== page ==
Butchering is the most distasteful part of a hunter's work—a job to be sublet when you can; but sometimes you can't.

When an animal is shot, the first thing to do is to bleed it, unless the bullet itself has gone clean through and left a large hole of exit through which much blood has drained.

Even birds and fish should be bled as soon as secured. The meat keeps better, and, in the case of a bird, the feathers are more easily plucked. Speaking, now, of large game, do not drop your gun and rush in on a dying beast to stick it, for it might prove an ugly customer in its death struggle. First put a bullet through its heart or spine.

To cut a deer's throat would ruin the head for mounting. Twist its head to one side, with the throat downhill, if possible, so that blood will not flow over the hide; then stick your knife in at the point of the breast, just in front of the sternum or breastbone, and work the point of the knife two or three inches back and forth, close up to the backbone, so as to sever the great blood-vessels. Then if you must hurry on, perhaps after another animal, toss some brush over the carcass, or hang a handkerchief over it, to suggest a trap, and make a brush blaze here and there as you go along, to guide you back to the spot.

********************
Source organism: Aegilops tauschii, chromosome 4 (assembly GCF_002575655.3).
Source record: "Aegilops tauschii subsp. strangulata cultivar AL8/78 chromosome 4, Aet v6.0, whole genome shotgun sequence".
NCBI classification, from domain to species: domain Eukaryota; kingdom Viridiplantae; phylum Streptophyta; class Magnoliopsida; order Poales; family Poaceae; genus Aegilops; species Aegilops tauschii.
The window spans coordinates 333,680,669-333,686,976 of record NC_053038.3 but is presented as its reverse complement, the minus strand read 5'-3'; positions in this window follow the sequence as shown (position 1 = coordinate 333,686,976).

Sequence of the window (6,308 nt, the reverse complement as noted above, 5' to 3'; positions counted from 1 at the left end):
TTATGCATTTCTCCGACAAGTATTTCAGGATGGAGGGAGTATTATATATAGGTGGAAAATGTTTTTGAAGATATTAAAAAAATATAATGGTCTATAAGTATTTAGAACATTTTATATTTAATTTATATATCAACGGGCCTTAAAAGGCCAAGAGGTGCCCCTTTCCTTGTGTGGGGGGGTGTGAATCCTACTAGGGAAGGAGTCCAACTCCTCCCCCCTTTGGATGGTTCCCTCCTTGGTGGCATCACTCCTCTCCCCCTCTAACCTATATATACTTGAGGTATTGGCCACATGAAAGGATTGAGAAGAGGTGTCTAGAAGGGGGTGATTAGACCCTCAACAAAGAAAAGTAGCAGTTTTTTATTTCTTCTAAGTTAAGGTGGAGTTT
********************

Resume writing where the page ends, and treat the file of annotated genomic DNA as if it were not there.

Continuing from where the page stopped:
If practicable, remove the entrails at once. To do this, it is not necessary to hang the animal up.

If you are in a hurry, or if the camp is not far away, it will do merely to take out the paunch and intestines ; but if this is neglected gas will accumulate and putrefaction will soon set in. A bear, especially, will soon spoil, because the fur keeps in the vital heat, so that the body will smoke when opened, even after it has lain a long time in hard-freezing weather.

If the animal is not to be butchered on the spot, slit the skin only from vent to stomach, using the point of the knife, and taking care not to rupture the paunch. Sever the intestine at the rectum, cut the genitals free, then cut off the gullet as high as you can above the stomach, and pull all out. The carcass should lie so that this is done toward the downhill side.